30 Jul Poached Eggs with Garlic Butter Spinach stuffed Portobello Mushroom
Breakfast is my favourite meal of the day. I usually eat breakfast-ey foods once a day whether its at 8am, 12pm, or 5pm. I like omelettes, frittatas, pancakes and generally more of the savoury side of things. For years I cooked my eggs easy over, but in the past couple years or so I have discovered the decadence of perfectly poached eggs.
Of course, this is from an avid love of Eggs Benedict. That recipe will come later, but for now I present to you the Paleo (ish) version of eggs benny. This breakfast is sure to satisfy that buttery morning hunger pains. The key to all this is fresh herbs and quality ingredients. I cook a lot and I will tell you firsthand that organic tastes better. It doesn’t keep as long, but its worth it for taste and your long term health.
Get free range, organic eggs. Your yolks should be orange! Not yellow! This is not photo editing!
Preheat your oven to 400 degrees. Take your mushrooms and with a moist cloth, gently rub them to remove any dirt or debris. This is essential as mushrooms are quite porous -just like unfired ceramics!- and when you wash them under a running tap they absorb all that moisture. That means that when you go to season them they soak up less flavour! Cut the stems off, and set aside for later. If you’re not using bagged spinach, rinse it and allow to draining your berry bowl or colander. Do the same with your fresh basil.
Now let’s talk oils. When you’re using oil for baking I highly suggest against going with Olive Oil. High heat destroys the Omega Fatty Acids -which beside the amazing flavour of a good olive oil is the reason to go with that variety. The low smoking point can also make it carcenogenic. Save your olive oils for vinaigrettes and garnishing, makes sense anyways because a good quality one can be a little expensive (I had the pleasure of trying one imported from Italy recently and it was AH-mazing!) My holistic nutrionist suggests going with a Camelina Oil as it helps to zap fat. Her words. I’ll take them. It’s got a yummy nutty flavour and isn’t refined like avocado (second choice.)
So! Back to breakfast. Drizzle your oil of choice over the mushroom and season with salt and pepper. Place on a cookie sheet or baking pan and into the oven it goes! Set your timer for 15 minutes.
On medium heat in a frying pan, melt 1-2 tablespoons of butter. Chop your mushroom stems and chop finely. Add to pan, stirring every few minutes.
Mince, press, or grate your garlic. I make my own garlic graters- I prefer this method as it releasing the oils in the fibres. When your mushrooms are tender, add chopped spinach & garlic. The idea here is just to wilt the spinach and warm the garlic. I was taught in cooking class in high school to start every recipe with garlic and onions. THIS IS SO WRONG. Garlic is like an herb- the more you cook it (unless your caramelizing or roasting) the less flavour you get. Most people actually end up burning their garlic which makes it rancid and bitter. I buy Persian Garlic from the White Rock Farmers Market which has the most amazing flavour. Persian garlic is actually the original form, the crappy stuff from China you get at the store doesn’t even resemble the amazing flavour of the original.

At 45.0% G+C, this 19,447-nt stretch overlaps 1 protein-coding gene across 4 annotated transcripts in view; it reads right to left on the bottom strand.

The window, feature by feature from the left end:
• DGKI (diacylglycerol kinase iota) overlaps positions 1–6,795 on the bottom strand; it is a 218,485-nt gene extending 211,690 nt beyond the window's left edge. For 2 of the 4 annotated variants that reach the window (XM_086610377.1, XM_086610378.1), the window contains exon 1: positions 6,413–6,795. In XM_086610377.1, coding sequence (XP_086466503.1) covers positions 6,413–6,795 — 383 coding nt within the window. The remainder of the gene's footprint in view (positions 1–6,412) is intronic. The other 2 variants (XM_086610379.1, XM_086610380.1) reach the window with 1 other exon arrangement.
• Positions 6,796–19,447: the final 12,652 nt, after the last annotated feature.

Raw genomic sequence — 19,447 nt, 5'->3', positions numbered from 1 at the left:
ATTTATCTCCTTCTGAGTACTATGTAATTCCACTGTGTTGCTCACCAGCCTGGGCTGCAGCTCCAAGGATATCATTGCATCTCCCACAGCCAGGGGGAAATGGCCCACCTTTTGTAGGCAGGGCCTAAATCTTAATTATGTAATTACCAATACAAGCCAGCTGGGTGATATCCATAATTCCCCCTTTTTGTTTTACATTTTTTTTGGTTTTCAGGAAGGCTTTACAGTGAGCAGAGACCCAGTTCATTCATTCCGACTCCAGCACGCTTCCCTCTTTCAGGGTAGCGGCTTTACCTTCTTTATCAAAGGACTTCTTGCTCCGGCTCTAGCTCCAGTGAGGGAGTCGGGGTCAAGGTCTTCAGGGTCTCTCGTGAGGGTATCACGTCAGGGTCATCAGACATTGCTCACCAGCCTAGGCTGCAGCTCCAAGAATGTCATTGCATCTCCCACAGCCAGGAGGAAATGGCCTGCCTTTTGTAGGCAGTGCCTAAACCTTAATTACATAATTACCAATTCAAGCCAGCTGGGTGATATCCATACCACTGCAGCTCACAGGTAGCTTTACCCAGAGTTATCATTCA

Once the flavours have warmed up and mellowed out (1-2 minutes) remove from heat and add your basil. Remove the pan from heat and set aside.
By now, your water should have little bubbles forming. You don’t want hard rolling boil because it will be too violent on your eggs. Add your eggs, one by one, pausing to allow the water to maintain its temperature. Turn the temperature down lower, and keep the water at a point where little bubbles come up and around your eggs. I sometimes move a spoon around the eggs to make sure they’re not getting stuck to one another. If you have more time you could also remove from heat completely and let it cook in the warm water -this is almost sous vide. I say almost because I the water is hotter than the 60 degree mark that characterizes sous vide. I actually don’t know what temperature this is, I just know it works.
Keep an eye on your eggs; I use a ladle to scoop up an egg and drain the water off so I can gently press my finger into the middle to see how soft it is. You want your egg firm, but still malleable. Almost the consistency of jello. Remember that once you remove your eggs from the water they will keep cooking. So aim on the softer side to give yourself some time.
When your eggs are ready use a ladle and drain off the water, and put them all into a bowl. I do this so that any excess water can drain to the bottom and you don’t end up with a soggy mess on your plate. If you haven’t already, remove the mushroom caps from the oven, and place on your place with tongs.
Grate your applewood cheddar, the amount here is up to you. Place the cheddar on the mushroom cap, and top off with the sautéed butter/mushroom/spinach/garlic mix. Add your eggs, and season with salt and pepper. I LOVE the contrast that breaking the yolk gives for photos. Try it and impress your loved one(s.)
Photos by Hannah Cummins Photgraphy